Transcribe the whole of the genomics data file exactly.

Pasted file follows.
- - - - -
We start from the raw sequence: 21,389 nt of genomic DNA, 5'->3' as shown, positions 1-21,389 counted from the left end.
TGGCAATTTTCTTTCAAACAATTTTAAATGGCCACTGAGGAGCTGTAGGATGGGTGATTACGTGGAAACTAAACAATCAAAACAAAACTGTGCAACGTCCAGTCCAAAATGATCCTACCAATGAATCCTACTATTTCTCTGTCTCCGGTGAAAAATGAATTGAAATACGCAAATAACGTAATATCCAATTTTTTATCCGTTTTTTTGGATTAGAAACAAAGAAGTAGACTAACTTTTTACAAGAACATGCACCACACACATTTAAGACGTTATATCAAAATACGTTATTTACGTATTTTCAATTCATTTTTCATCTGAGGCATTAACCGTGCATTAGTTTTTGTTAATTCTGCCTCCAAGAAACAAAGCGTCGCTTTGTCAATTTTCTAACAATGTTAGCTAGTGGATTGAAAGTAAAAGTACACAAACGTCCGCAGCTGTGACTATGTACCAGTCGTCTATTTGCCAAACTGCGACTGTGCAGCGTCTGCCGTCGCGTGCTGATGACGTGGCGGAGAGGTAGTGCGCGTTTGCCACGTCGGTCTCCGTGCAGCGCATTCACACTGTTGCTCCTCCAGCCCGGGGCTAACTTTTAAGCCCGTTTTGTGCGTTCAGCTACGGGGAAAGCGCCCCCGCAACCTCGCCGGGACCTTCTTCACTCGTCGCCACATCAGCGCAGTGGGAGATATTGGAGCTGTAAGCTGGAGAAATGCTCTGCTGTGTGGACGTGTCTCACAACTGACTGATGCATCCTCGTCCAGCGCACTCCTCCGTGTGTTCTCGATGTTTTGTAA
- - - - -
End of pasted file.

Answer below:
We start from the raw sequence: 21,389 nt of genomic DNA, 5'->3' as shown, positions 1-21,389 counted from the left end.
TGGCAATTTTCTTTCAAACAATTTTAAATGGCCACTGAGGAGCTGTAGGATGGGTGATTACGTGGAAACTAAACAATCAAAACAAAACTGTGCAACGTCCAGTCCAAAATGATCCTACCAATGAATCCTACTATTTCTCTGTCTCCGGTGAAAAATGAATTGAAATACGCAAATAACGTAATATCCAATTTTTTATCCGTTTTTTTGGATTAGAAACAAAGAAGTAGACTAACTTTTTACAAGAACATGCACCACACACATTTAAGACGTTATATCAAAATACGTTATTTACGTATTTTCAATTCATTTTTCATCTGAGGCATTAACCGTGCATTAGTTTTTGTTAATTCTGCCTCCAAGAAACAAAGCGTCGCTTTGTCAATTTTCTAACAATGTTAGCTAGTGGATTGAAAGTAAAAGTACACAAACGTCCGCAGCTGTGACTATGTACCAGTCGTCTATTTGCCAAACTGCGACTGTGCAGCGTCTGCCGTCGCGTGCTGATGACGTGGCGGAGAGGTAGTGCGCGTTTGCCACGTCGGTCTCCGTGCAGCGCATTCACACTGTTGCTCCTCCAGCCCGGGGCTAACTTTTAAGCCCGTTTTGTGCGTTCAGCTACGGGGAAAGCGCCCCCGCAACCTCGCCGGGACCTTCTTCACTCGTCGCCACATCAGCGCAGTGGGAGATATTGGAGCTGTAAGCTGGAGAAATGCTCTGCTGTGTGGACGTGTCTCACAACTGACTGATGCATCCTCGTCCAGCGCACTCCTCCGTGTGTTCTCGATGTTTTGTAA